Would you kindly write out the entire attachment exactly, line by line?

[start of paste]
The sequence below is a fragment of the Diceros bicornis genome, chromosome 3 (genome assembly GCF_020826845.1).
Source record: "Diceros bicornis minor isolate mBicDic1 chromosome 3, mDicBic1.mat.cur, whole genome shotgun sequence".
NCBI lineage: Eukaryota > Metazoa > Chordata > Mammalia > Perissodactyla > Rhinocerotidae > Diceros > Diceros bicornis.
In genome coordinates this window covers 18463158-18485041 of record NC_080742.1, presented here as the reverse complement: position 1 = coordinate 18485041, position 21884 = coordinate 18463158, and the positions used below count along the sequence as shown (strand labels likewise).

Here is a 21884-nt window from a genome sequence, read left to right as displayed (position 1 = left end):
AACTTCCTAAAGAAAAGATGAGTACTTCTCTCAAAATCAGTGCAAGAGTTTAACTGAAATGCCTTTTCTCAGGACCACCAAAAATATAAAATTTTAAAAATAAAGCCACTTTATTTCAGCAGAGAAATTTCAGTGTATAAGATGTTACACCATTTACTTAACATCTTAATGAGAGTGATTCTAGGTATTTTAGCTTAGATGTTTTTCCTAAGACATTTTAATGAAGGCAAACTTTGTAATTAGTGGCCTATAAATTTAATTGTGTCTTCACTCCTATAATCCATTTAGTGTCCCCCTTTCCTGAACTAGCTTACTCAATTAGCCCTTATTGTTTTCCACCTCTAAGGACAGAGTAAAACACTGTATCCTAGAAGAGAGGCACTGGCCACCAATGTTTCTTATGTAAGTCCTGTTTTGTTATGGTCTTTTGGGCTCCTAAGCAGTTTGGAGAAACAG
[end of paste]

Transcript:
The sequence below is a fragment of the Diceros bicornis genome, chromosome 3 (genome assembly GCF_020826845.1).
Source record: "Diceros bicornis minor isolate mBicDic1 chromosome 3, mDicBic1.mat.cur, whole genome shotgun sequence".
NCBI lineage: Eukaryota > Metazoa > Chordata > Mammalia > Perissodactyla > Rhinocerotidae > Diceros > Diceros bicornis.
In genome coordinates this window covers 18463158-18485041 of record NC_080742.1, presented here as the reverse complement: position 1 = coordinate 18485041, position 21884 = coordinate 18463158, and the positions used below count along the sequence as shown (strand labels likewise).

Here is a 21884-nt window from a genome sequence, read left to right as displayed (position 1 = left end):
AACTTCCTAAAGAAAAGATGAGTACTTCTCTCAAAATCAGTGCAAGAGTTTAACTGAAATGCCTTTTCTCAGGACCACCAAAAATATAAAATTTTAAAAATAAAGCCACTTTATTTCAGCAGAGAAATTTCAGTGTATAAGATGTTACACCATTTACTTAACATCTTAATGAGAGTGATTCTAGGTATTTTAGCTTAGATGTTTTTCCTAAGACATTTTAATGAAGGCAAACTTTGTAATTAGTGGCCTATAAATTTAATTGTGTCTTCACTCCTATAATCCATTTAGTGTCCCCCTTTCCTGAACTAGCTTACTCAATTAGCCCTTATTGTTTTCCACCTCTAAGGACAGAGTAAAACACTGTATCCTAGAAGAGAGGCACTGGCCACCAATGTTTCTTATGTAAGTCCTGTTTTGTTATGGTCTTTTGGGCTCCTAAGCAGTTTGGAGAAACAG